Private international commercial law provides another example of a highly sticky IEN institution rooted in mētis. This law constitutes an outgrowth of the lex mercatoria, an informal system of customary law rooted in international commercial norms that evolved spontaneously from the desires of individuals to engage in cross-culture exchange in 11th- and 12th-century Europe (Benson 1989; Leeson 2006). The contractual arrangements and procedures for dispute settlement that emerged endogenously as flexible solutions to obstacles confronting international traders under the lex mercatoria strongly reflected the evolved practices, norms, and customs of the traders, rooting these IEN institutions of international exchange in mētis. These institutions have exhibited tremendous stickiness and, while continually evolving, remain the institutions that govern most international commerce in the modern world (see, for instance, Benson 1989; Berman 1983; Volckart and Mangles 1999).

B. Indigenously Introduced Exogenous (IEX) Institutions

We have seen how mētis acts as the glue that gives institutions their stickiness. Furthermore, we have seen why IEN institutions, with their close relationship to mētis, tend to be the stickiest institutions. But what about FEX and IEX institutions? Where do they fall in terms of stickiness?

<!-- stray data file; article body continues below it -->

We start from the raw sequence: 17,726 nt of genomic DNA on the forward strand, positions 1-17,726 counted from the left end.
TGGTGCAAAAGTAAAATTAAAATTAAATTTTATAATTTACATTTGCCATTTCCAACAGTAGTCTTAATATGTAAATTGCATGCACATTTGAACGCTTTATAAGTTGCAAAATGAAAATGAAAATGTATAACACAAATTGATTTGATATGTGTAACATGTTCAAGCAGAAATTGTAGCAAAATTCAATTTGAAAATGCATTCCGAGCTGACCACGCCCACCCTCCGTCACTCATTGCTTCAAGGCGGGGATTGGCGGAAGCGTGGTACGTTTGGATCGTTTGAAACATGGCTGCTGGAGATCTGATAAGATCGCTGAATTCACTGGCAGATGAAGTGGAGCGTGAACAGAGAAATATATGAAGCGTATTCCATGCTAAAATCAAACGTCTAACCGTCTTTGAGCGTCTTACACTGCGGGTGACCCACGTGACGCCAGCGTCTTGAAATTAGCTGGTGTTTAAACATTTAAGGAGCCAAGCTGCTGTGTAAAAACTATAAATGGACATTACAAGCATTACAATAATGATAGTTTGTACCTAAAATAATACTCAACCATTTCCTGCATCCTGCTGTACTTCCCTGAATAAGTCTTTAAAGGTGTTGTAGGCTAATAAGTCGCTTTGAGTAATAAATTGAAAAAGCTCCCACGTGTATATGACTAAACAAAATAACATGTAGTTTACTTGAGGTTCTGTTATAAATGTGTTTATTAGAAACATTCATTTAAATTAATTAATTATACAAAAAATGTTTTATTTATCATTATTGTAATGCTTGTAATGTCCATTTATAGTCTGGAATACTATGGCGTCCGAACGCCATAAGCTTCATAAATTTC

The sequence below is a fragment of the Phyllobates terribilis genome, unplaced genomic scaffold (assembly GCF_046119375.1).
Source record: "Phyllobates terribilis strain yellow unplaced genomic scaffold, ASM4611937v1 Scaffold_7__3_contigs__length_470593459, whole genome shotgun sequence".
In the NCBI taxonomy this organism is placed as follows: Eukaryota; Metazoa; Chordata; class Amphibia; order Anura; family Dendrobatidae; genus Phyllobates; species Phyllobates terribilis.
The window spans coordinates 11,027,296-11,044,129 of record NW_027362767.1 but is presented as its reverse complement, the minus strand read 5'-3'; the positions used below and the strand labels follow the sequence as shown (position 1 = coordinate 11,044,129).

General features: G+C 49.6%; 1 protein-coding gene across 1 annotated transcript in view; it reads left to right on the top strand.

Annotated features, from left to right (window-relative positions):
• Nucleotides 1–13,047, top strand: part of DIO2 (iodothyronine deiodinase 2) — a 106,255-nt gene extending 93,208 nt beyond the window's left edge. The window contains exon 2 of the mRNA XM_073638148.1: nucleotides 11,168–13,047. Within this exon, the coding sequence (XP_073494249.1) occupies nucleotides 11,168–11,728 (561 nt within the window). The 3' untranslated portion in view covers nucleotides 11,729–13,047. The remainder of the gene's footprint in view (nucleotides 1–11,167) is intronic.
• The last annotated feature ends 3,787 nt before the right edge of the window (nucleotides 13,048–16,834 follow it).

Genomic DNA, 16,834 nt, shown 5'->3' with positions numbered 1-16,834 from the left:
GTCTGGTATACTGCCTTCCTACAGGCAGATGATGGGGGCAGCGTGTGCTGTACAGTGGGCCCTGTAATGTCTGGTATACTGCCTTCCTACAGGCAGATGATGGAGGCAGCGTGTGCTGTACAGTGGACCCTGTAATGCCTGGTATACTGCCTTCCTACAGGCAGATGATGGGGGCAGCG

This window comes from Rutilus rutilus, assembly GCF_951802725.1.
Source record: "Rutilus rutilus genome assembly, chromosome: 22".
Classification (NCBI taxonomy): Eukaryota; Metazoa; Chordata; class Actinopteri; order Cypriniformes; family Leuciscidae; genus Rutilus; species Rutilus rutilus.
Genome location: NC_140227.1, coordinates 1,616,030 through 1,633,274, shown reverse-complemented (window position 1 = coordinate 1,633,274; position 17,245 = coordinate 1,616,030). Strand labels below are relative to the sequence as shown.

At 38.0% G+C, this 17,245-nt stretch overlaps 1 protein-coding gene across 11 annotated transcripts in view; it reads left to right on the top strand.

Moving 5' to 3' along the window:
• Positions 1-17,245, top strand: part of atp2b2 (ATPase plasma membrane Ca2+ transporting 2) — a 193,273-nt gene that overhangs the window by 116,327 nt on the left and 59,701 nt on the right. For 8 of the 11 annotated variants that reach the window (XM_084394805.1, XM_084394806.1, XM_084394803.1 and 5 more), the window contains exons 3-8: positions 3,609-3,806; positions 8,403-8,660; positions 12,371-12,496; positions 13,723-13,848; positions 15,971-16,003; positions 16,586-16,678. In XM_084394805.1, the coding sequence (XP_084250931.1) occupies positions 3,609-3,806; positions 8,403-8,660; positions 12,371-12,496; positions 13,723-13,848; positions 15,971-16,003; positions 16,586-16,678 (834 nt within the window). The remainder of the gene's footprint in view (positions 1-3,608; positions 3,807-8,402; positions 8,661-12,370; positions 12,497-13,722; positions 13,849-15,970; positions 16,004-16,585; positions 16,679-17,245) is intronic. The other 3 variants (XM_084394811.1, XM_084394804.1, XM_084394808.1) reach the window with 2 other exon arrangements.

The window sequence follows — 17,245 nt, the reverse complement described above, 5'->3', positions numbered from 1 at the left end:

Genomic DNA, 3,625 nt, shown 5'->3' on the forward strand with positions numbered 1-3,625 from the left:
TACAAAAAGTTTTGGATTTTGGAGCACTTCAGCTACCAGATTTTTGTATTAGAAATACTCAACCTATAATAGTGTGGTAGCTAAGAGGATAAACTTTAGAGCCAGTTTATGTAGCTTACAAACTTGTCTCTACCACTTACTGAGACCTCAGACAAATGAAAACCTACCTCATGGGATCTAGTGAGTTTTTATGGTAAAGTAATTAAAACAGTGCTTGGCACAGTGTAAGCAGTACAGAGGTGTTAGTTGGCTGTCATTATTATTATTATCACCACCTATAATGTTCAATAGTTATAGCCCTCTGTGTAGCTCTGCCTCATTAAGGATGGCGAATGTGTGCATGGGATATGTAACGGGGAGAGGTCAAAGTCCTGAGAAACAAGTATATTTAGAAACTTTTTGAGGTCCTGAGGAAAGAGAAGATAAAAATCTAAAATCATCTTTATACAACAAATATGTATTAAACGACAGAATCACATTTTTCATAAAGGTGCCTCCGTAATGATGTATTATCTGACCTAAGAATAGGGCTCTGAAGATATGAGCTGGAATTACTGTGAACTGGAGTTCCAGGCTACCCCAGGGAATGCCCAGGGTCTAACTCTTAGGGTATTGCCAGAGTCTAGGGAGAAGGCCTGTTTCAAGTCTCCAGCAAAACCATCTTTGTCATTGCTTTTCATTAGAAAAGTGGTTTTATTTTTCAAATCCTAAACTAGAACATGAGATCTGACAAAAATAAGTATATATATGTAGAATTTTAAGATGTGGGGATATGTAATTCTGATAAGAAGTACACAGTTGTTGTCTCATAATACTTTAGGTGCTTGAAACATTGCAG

As our analysis suggests, the further an institution falls from mētis, the less sticky it will be. IEX institutions are indigenous, but are exogenously introduced. This means that while some formal authority is responsible for creating the institution, this formal authority is not foreign. Because IEX institutions are exogenously imposed, the tendency for them to be as closely connected to mētis as IEN institutions is missing. The fact that formal authorities lack intimate knowledge of mētis creates a greater likelihood for incongruities between the imposed institution and the underlying mētis.

Consider, for example, J. Stephen Lansing's (1991) study of the Balinese water temples. The water temples scattered across Bali were places of worship of various gods, but they also managed the irrigation schedule for farmers throughout Bali. In the 1960s and 1970s, the International Rice Research Institute sought to eradicate the backward native practices of rice production throughout Asia. This was known as the “Green Revolution.”